A rushing play simply referred to as “misdirection” is a longtime staple in the Blue Springs Wildcats playbook.
It’s aptly named.
On a first-quarter misdirection carry Friday, tailback Dalvin Warmack started right, but he was met by half the Blue Springs South defensive line. So he darted back left, fought off a defender with a stiff-arm and beat two more defenders in the secondary who initially appeared to have an angle at knocking him out of bounds.
Instead, 6 seconds and 45 yards later, Warmack was gone.
It was a play he says he wouldn’t have made last season — when he led Blue Springs to the Missouri Class 6 state championship.
But on this night, in a 40-0 rout of Blue Springs South, he made it look easy.
“I’ve gotten a lot stronger in my legs,” said Warmack, the Thomas A. Simone Award winner last season. “I worked so hard on that. For people to say they don’t see it, that’s my motivation every day waking up. I want to get stronger.”
The Wildcats have followed his lead. They easily disposed of the rival Jaguars, who had steadily built late-season momentum during a three-game winning streak.
That momentum, in fact, had worried Blue Springs coach Kelly Donohoe, who expected a tightly contested game Friday.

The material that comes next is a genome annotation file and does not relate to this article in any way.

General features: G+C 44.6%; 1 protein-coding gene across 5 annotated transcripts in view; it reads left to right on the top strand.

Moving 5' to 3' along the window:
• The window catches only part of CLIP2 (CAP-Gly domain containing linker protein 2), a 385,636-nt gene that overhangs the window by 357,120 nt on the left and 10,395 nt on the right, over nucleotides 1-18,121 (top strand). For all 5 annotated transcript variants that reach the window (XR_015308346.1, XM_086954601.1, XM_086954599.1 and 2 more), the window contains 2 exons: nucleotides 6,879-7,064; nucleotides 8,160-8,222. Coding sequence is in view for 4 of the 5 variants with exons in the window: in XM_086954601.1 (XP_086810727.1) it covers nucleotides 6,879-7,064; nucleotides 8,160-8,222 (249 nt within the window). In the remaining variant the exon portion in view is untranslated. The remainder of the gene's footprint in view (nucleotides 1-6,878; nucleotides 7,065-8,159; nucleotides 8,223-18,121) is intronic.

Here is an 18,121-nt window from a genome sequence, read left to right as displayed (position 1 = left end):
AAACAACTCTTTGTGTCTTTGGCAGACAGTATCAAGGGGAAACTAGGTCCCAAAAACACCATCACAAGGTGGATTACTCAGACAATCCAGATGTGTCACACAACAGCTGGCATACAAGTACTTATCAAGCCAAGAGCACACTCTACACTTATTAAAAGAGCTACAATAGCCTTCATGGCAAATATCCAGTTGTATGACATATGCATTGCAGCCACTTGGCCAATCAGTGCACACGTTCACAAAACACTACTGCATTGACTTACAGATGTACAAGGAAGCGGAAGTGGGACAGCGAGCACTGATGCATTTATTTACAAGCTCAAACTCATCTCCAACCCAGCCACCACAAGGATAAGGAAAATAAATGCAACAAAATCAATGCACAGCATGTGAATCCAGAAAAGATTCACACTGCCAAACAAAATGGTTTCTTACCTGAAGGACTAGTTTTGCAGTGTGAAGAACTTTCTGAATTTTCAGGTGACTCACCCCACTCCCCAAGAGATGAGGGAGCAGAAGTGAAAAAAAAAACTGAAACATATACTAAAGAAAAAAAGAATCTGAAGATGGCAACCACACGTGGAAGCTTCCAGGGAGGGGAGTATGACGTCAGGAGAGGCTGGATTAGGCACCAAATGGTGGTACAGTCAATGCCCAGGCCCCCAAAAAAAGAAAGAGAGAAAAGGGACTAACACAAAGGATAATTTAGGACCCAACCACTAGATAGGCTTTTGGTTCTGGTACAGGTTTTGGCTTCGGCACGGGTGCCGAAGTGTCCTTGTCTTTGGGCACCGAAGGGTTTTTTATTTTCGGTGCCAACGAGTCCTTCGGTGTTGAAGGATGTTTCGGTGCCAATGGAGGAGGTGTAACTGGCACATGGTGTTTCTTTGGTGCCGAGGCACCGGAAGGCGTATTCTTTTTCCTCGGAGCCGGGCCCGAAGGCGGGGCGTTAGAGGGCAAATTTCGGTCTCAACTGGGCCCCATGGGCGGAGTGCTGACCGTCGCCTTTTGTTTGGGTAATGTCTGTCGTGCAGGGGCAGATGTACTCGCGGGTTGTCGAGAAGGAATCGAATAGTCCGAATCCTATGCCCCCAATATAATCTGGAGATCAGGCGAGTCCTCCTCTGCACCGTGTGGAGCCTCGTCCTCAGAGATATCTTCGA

That wasn’t the case. The Wildcats mounted a 33-0 lead by halftime and will play host to Lee’s Summit in the Missouri Class 6 quarterfinals next Friday.
“This team is playing at its peak,” Donohoe said. “I don’t know if I’ve ever been a part of a team — even our state championship teams — that has ever been playing this well.”
A scary thought, but a tough one to argue against following Friday’s performance.
It started with Warmack. He scored a pair of touchdowns in the opening quarter before finishing with 210 yards and three scores. He carried the ball 17 times and only four after halftime.
The Wildcats’ passing game was nearly as efficient. Quarterback Ian Brown was 12 of 17 for 147 yards and two touchdowns — both to Darrius Shepherd, who caught nine passes for 11 yards.
“That has to be one of the best performances we’ve ever had,” Donohoe said. “And it came against a really good football team.”
And that’s just one side of the ball.
Not only did the Blue Springs’ defense prevent the Jaguars from scoring, it kept them out of the red zone altogether.
Blue Springs South threw the ball 33 times Friday but still didn’t cross the century mark in passing yards. Jaguars quarterback Chris Swingle — whose return from an injury three weeks ago sparked the team’s three-game winning streak — was picked off four times, twice by cornerback Antwon President.
In an effort to negate Blue Springs’ vaunted pass rush, Swingle threw short, quick passes most of the night. But it translate into much success. He completed less than 40 percent of his throws.
The Jaguars gained 38 yards on the ground.
“That’s a solid (defense),” Swingle said. “They played great all year. We knew coming in it would take our best game to beat them. That wasn’t our best game.”